As we all know, the IELTS (International English Language Testing System) is a globally accepted examination for testing English proficiency. It is mostly taken when someone wishes to go abroad for pursuing higher studies. There are four sections in the exam namely Reading, Writing, Listening, and Speaking. Out of the total exam time of 2 hours & 55 minutes, 40 minutes are given to complete the Listening section (now we know its weight). Check out our IELTS Classes
Seriously, Listening is a very important skill to develop both in career and in life, as said by the epic Greek philosopher, Epictetus: “We have two ears and one mouth so we can listen twice as much as we speak.” The listening module has four sections: firstly, a conversation between two people; secondly, a single person’s monologue. The third one is about two speakers’ discussion, and the last one is a speech on any academic subject. Go through some smart tactics given below to crack this module:
- Online official IELTS test samples: The online practice material for improving your score in Listening is very helpful. For each section of the module, one mock test is available which can be availed free of cost. Take them, as you will get to know the procedure of the original exam. It will help you in understanding the development of an argument or the purpose of a speaker. In addition, if you Google ‘IELTS Listening Samples’, you can get more mock tests from different sites.
- Practice Reading & Writing: By doing so, you are actually improving your listening skills. How? By reading, you will get to improve your vocabulary (when you find meanings to new words). By writing, you get to understand the perspective of the speaker and also the way in which sentences are crafted in the exam. Trust me; these are very healthy exercises that students often neglect. Additionally, they will also help you in the Reading and Writing modules.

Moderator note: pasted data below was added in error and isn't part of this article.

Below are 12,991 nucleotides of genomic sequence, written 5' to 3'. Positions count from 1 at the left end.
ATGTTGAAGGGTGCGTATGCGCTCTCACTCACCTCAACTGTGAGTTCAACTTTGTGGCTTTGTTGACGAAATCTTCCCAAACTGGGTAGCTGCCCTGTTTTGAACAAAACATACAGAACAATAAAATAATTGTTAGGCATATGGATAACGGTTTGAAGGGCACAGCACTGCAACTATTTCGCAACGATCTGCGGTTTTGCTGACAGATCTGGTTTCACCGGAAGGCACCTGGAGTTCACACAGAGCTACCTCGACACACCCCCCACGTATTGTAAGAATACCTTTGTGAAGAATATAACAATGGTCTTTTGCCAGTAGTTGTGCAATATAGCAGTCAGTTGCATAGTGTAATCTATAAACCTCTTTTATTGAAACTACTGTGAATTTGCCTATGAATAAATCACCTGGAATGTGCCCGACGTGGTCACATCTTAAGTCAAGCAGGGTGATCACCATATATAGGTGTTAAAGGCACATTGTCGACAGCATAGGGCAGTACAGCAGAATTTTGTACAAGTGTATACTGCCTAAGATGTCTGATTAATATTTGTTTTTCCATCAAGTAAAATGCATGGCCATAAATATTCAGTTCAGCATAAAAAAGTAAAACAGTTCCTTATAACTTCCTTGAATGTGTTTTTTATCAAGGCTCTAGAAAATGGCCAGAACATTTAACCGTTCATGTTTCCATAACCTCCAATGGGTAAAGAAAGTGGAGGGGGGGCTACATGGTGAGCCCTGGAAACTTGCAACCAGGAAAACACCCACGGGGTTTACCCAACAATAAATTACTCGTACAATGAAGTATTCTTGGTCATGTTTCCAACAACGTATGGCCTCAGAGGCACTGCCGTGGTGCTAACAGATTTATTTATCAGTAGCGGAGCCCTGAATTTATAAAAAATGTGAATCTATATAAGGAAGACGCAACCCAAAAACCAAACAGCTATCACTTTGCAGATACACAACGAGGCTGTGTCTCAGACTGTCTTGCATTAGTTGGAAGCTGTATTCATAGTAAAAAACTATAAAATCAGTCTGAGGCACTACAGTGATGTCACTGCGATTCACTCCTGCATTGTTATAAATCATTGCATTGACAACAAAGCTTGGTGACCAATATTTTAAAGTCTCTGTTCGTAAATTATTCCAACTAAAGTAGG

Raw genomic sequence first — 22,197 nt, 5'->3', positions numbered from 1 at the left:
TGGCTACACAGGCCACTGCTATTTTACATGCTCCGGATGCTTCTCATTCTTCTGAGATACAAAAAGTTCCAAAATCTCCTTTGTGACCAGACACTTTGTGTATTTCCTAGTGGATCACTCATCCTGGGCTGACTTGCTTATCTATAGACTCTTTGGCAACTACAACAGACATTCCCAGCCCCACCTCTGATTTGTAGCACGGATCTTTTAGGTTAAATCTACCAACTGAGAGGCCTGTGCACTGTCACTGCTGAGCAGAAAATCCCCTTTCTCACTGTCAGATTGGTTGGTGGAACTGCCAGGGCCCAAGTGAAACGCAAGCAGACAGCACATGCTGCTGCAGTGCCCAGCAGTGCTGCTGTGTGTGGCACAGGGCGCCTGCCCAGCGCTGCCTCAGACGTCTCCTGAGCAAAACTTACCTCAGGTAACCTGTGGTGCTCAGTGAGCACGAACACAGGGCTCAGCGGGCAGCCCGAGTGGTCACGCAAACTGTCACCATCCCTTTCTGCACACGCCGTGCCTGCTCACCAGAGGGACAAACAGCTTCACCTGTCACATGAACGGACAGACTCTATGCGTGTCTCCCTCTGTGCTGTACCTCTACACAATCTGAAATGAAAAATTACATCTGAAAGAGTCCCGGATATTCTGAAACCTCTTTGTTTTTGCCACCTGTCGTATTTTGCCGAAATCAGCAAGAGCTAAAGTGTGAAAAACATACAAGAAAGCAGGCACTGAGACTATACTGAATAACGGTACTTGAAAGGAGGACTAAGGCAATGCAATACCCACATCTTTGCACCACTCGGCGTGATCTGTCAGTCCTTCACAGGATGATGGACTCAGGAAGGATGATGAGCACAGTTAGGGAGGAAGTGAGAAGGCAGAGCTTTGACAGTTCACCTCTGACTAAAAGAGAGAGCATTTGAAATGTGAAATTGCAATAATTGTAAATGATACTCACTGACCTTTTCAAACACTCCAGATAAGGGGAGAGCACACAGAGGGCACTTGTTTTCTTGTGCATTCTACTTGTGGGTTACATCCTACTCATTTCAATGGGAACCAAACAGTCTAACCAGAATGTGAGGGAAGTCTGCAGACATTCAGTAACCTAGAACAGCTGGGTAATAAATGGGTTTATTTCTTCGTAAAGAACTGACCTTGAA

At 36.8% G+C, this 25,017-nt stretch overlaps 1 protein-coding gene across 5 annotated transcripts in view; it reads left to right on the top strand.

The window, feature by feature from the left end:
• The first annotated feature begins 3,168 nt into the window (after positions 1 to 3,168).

- Actively converse in English with others: Talk to your friends and family in English as a part of your preparation. Don’t worry they will understand. This will give you more clarity on the two conversation sections. Talking to different people will help you in understanding various accents. On completing a conversation, think about the main idea behind the talk within 10 words, obviously in English. This will be an amazing exercise for answering similar questions during the exam.
- Imagine the words spoken: This is a tried and tested strategy by various students. According to Philosophy, our mind only thinks with pictures and not with words. So practically, it is impossible for us to remember words. Think of the whole conversation like a story playing in your mind. This will help you to remember the conversation when answering questions. Trust your memory and do not listen and answer simultaneously.
- Watch English movies: It is similar to listening to someone but still a very effective and free-of-cost strategy for concentrating on pronunciation and expression. It is advised to use the subtitles at first and you can let go of them when you get comfortable without them. Again, watching different actors speak in different styles will help you in decoding their accents. Put yourself in their shoes and try to understand the feelings and emotions of what they are saying.
- Just focus when in the exam: This is the key ingredient in acing this section. Even if you have not followed the above steps, just following this can do wonders. Do not waste time getting stuck on a word if you don’t know its meaning. Move on; it probably will not be necessary. Concentrate on what you understand, and you’ll understand more.
Trying to anticipate what will be said next, would help your mind to focus. Do use your basic knowledge of grammar; it will help you in various things; for example, knowing whether someone is speaking in the past, present or future tense is important.
As we all know, IELTS (International English Language Testing System) is a globally accepted examination for testing English proficiency. It is mostly taken when someone wishes to go abroad for pursuing higher studies. There are four sections in the exam namely Reading, Writing, Listening and Speaking.